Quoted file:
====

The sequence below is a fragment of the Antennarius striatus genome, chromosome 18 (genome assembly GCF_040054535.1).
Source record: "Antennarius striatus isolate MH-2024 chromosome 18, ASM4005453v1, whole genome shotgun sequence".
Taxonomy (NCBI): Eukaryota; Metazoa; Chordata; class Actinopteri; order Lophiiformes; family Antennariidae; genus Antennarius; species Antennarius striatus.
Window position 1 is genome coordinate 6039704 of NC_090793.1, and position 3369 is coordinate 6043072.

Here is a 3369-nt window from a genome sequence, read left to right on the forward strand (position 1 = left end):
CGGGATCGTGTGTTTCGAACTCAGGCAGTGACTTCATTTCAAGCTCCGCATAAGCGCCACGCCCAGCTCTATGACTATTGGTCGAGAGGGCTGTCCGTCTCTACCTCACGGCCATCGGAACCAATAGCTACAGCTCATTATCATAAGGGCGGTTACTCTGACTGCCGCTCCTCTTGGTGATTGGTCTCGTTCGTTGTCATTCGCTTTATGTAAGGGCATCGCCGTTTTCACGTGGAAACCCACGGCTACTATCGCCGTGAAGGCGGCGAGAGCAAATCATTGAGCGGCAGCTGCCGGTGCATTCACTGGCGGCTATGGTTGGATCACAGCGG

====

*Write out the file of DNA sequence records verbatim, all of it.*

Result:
The sequence below is a fragment of the Antennarius striatus genome, chromosome 18 (genome assembly GCF_040054535.1).
Source record: "Antennarius striatus isolate MH-2024 chromosome 18, ASM4005453v1, whole genome shotgun sequence".
Taxonomy (NCBI): Eukaryota; Metazoa; Chordata; class Actinopteri; order Lophiiformes; family Antennariidae; genus Antennarius; species Antennarius striatus.
Window position 1 is genome coordinate 6039704 of NC_090793.1, and position 3369 is coordinate 6043072.

Here is a 3369-nt window from a genome sequence, read left to right on the forward strand (position 1 = left end):
CGGGATCGTGTGTTTCGAACTCAGGCAGTGACTTCATTTCAAGCTCCGCATAAGCGCCACGCCCAGCTCTATGACTATTGGTCGAGAGGGCTGTCCGTCTCTACCTCACGGCCATCGGAACCAATAGCTACAGCTCATTATCATAAGGGCGGTTACTCTGACTGCCGCTCCTCTTGGTGATTGGTCTCGTTCGTTGTCATTCGCTTTATGTAAGGGCATCGCCGTTTTCACGTGGAAACCCACGGCTACTATCGCCGTGAAGGCGGCGAGAGCAAATCATTGAGCGGCAGCTGCCGGTGCATTCACTGGCGGCTATGGTTGGATCACAGCGG